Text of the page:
Francis Rogallo dies at 97; engineer invented flexible wing that enabled hang-gliding
Francis Rogallo, an aeronautical engineer who was considered the father of modern hang gliding and other recreational sports for inventing a flexible wing in 1948 that revolutionized nonpowered flight, has died. He was 97.
Rogallo died Sept. 1 of natural causes at his home in Southern Shores, N.C., said Carol Sparks, his daughter.
He was a researcher at what is now the National Aeronautics and Space Administration who dreamed of coming up with an affordable way for people to fly, his daughter said.
At first, the agency wasn’t interested in the idea, so Rogallo developed the lightweight wing at his Virginia home with his wife, Gertrude, a former schoolteacher and expert seamstress. They cut the first prototype from their old kitchen curtains and later tested models in makeshift wind tunnels in their basement.
By 1951, they had patented a flexible wing with fabric that spread into a fan shape with help from wind pressure.
“Such a flexible wing does not exist in nature,” Rogallo told Invention & Technology magazine in 1998. “Even birds’ wings have bones and a rigid shape.”
With further development by others, the Rogallo wing transformed personal flight beginning in the 1960s.
“People were building their own wings from pictures in magazines. They were teaching themselves to fly,” said Mike Meier, president of the Hang Glider Manufacturers Assn. and a principal at Wills Wing Inc., a hang glider manufacturer in Orange.
“Suddenly, here was this idea that people had dreamed about for thousands of years -- to be able to fly like a bird with a personal set of wings,” Meier said. “All of a sudden, with a very simple apparatus . . . this was possible. It was profound.”
Rogallo’s kite-like apparatus led not only to hang gliding but to paragliding, ultralight flight and kiteboarding, among other pursuits, according to the Rogallo Foundation, a nonprofit founded in 1992.
“Without his invention, we may not have had personal flight for several more generations,” said John Harris, president of the foundation. “It made inexpensive flight possible for many, many people.”
Francis Melvin Rogallo, the second of four sons of Mathieu and Marie Rogallo, was born Jan. 27, 1912, in Sanger, then a frontier town near Fresno. His Polish immigrant father ran a hotel there but died when Francis was about 12.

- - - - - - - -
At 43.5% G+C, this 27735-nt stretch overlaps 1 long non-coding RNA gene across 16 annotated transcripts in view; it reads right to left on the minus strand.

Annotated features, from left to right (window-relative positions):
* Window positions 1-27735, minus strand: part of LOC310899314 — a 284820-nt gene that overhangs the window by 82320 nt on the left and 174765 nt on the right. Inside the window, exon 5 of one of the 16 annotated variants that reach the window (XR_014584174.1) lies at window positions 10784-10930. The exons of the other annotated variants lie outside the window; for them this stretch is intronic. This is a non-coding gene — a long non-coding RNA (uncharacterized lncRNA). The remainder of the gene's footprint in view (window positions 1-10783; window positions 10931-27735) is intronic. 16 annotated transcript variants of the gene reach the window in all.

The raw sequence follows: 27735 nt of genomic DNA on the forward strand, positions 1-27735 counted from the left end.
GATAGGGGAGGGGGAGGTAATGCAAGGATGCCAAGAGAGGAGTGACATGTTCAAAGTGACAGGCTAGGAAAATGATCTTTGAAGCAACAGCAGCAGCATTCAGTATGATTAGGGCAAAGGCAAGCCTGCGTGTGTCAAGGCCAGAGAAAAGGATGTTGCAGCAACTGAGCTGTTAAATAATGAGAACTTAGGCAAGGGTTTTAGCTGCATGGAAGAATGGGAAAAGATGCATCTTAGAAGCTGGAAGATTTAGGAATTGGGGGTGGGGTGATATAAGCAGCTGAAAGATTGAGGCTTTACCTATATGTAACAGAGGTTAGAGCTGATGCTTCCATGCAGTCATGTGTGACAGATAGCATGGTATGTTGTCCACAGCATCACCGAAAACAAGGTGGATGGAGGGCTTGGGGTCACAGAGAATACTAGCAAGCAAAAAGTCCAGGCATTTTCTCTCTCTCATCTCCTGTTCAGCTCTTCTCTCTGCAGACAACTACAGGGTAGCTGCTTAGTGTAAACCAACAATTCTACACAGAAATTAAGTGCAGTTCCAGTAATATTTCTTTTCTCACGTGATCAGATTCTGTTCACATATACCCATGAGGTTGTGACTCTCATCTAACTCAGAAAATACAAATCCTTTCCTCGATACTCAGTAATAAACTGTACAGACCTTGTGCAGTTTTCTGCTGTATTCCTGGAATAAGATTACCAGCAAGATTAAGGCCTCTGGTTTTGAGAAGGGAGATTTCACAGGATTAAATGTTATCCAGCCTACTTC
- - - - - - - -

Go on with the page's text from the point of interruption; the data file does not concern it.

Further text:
Rogallo had been captivated by flight since he was 7 and saw his first plane -- a barnstormer -- fly over his town. Years later, he tried to join the military to become a pilot but was rejected because he had lost part of a foot in a childhood accident.
Instead, he attended Stanford University and studied mechanical engineering and aeronautics, graduating in 1935. A year later, he joined the National Advisory Committee for Aeronautics in Virginia, the precursor to NASA.
He oversaw aerodynamic research and airplane development and managed research for a low-speed air tunnel. Rogallo also held patents on about 25 devices that included wing controls, airfoils and target kites.
For nearly a decade, Rogallo tried to interest the government and military aircraft builders in his wing design “but no one would seriously consider it as a man-carrying aircraft,” he told the Washington Post in 1978.
A diminutive version of the wing made it to market in the 1950s in the form of a kite manufactured by a Connecticut company.
After the Soviet Union launched the Sputnik satellite in 1957, the space race was on and NASA became interested in the Rogallo wing as a potential tool for bringing satellites back to Earth. The Rogallos released their patent to the U.S. government so that it could be used for public good, according to the foundation, and never profited from the wing’s future uses.
NASA began a series of experiments and by 1960 made the first test flights of the “Fleep,” conceived as a flying Jeep, powered by a small engine and the Rogallo wing for lift.
In a 1965 test, a Gemini capsule landed softly using the flexible wing. But NASA abandoned the approach in favor of standard parachutes and ocean recoveries.
Pioneers on at least two continents had seen pictures of the Rogallo wing and started putting together hang gliders despite admonitions, such as one in a 1961 issue of Popular Mechanics that warned: “Don’t try to design or build one yourself.”
Rogallo retired in 1970 and chose to move near Kitty Hawk, N.C., where the Wright brothers pioneered powered, manned flight. He had once met Orville Wright, in 1939.
About once a month, until his 80th birthday, Rogallo would drive five miles to Jockey’s Ridge State Park and fly his red-and-white hang glider. The only time he was ever hurt hang gliding, he later recalled, was when someone else crashed into him.
Gertrude, his wife of 68 years, died at 94 in 2008.
In addition to his daughter Carol, Rogallo is survived by three other children, Marie “Bunny” Samuels, Robert Rogallo and Frances MacEachren; three grandchildren; and seven great-grandchildren.